Bullet to the head

Police reported that shortly after 2 pm yesterday, Hayden Simmons, 35, an assistant salesman, was sitting in a Sunshine Snacks truck parked along Marjorie Padmore Avenue in Phase One, when two gunmen walked up to him.

The driver and a security officer from Thor Security Services at the time were at the driver’s home not too far from where the truck was parked, having lunch. Investigators believe Simmons saw the robbers approaching and attempted to exit the vehicle.

But he never made it past the passenger door. The gunman shot him in his head, killing him instantly. He slumped and fell to the ground, his left foot still resting on the steel step up to the passenger entrance of the truck.

On hearing the gunshot, the security guard ran out of the truck driver’s house and on seeing Simmons’ body, grabbed some children, pulling them to safety before drawing his weapon and firing shots at the fleeing thieves who managed to escape. Nothing was stolen from the delivery truck.

Acting Senior Superintendent Stephen Ramsubhag, Superintendent Samuel Bullen and ASP Luke Rojas visited the scene and supervised detectives including crime scene investigators. The area surrounding the delivery truck was cordoned off to keep curious onlookers from contaminating the crime scene.

Christopher Alcazar, Associated Brands marketing manager described the murder as “absolutely dreadful”. Alcazar said: “A man’s life has been lost. It has been lost in vain. My sincere condolences to Mr Simmons’ family.” Sunshine Snacks is a subsidiary of the Associated Brands chain of businesses. Alcazar said it was most unfortunate that a person had to be killed in cold-blood while trying to earn an honest day’s pay.

At the Simmons’ house of mourning, the victim’s mother Jessica Simmons said although her son was gunned down, she is not in favour of the reintroduction of the death penalty as the ultimate punishment for murder. “I say God is the boss. I’m not for the killings. God is the boss and he will deal with everything,” Jessica told Newsday.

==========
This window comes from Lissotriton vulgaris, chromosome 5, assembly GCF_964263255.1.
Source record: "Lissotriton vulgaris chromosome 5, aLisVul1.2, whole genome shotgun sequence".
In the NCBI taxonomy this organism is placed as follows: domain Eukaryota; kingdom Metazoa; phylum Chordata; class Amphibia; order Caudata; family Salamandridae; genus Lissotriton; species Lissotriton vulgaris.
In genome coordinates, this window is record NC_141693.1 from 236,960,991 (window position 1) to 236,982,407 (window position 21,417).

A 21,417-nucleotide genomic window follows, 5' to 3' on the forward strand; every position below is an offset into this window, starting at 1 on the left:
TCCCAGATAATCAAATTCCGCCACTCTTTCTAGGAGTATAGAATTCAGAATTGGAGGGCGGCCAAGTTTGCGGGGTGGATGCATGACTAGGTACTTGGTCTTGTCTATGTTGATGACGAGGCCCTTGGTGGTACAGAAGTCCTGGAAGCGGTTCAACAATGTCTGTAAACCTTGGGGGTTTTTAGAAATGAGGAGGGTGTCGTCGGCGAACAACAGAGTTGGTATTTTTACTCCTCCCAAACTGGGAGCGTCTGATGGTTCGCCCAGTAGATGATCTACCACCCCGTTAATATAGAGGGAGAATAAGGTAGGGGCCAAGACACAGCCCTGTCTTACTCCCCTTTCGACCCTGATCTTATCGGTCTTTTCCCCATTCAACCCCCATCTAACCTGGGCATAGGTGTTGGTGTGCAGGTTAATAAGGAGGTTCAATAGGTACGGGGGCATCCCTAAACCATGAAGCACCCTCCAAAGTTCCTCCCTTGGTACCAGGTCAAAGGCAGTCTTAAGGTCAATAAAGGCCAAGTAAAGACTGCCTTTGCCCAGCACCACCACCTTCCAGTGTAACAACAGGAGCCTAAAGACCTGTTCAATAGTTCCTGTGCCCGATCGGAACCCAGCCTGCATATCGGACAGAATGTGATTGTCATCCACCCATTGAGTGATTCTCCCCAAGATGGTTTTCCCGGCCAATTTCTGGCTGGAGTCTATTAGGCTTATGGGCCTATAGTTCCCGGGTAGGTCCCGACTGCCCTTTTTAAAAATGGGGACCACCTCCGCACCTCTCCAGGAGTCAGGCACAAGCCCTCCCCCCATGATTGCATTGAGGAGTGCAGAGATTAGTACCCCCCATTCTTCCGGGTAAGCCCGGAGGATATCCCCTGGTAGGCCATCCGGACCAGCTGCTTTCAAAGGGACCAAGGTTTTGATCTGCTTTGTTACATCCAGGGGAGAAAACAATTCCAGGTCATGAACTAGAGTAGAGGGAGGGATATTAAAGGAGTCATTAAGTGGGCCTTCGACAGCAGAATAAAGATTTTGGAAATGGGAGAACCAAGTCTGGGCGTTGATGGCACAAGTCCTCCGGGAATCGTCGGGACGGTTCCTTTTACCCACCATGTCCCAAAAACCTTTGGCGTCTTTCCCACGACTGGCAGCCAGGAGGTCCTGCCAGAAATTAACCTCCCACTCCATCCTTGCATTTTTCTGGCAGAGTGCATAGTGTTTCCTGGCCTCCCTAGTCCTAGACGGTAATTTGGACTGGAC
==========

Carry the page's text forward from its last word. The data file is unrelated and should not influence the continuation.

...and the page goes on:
Speaking at her Third Avenue, Barataria home, the mother of eight said she was finding it extremely difficult to accept that her son was dead. “He was only concerned about making a living for his family. He did not deserve to die like that,” Jessica said. Simmons’ sister Keisha said when she got the news that her brother was dead, she did not believe it. “I kept thinking it was a cruel lie and kept calling his cellular phone,” Keisha said.

Executive chairman of Associated Brands, Arthur Lok Jack, in an interview yesterday, expressed his shock at the brazen nature of the killing. “It is a sad thing. All our trucks have armed guards. And just this time, one person decided to challenge the guards and succeeded,” Lok Jack said.

He expressed his sympathy to the family saying the company would assist Simmons’ family as much as they could. “The company does what it can for the affected families. It’s part of the company policy.”

The murder toll for the year now stands at 296. No arrests have been made.


"Bullet to the head"

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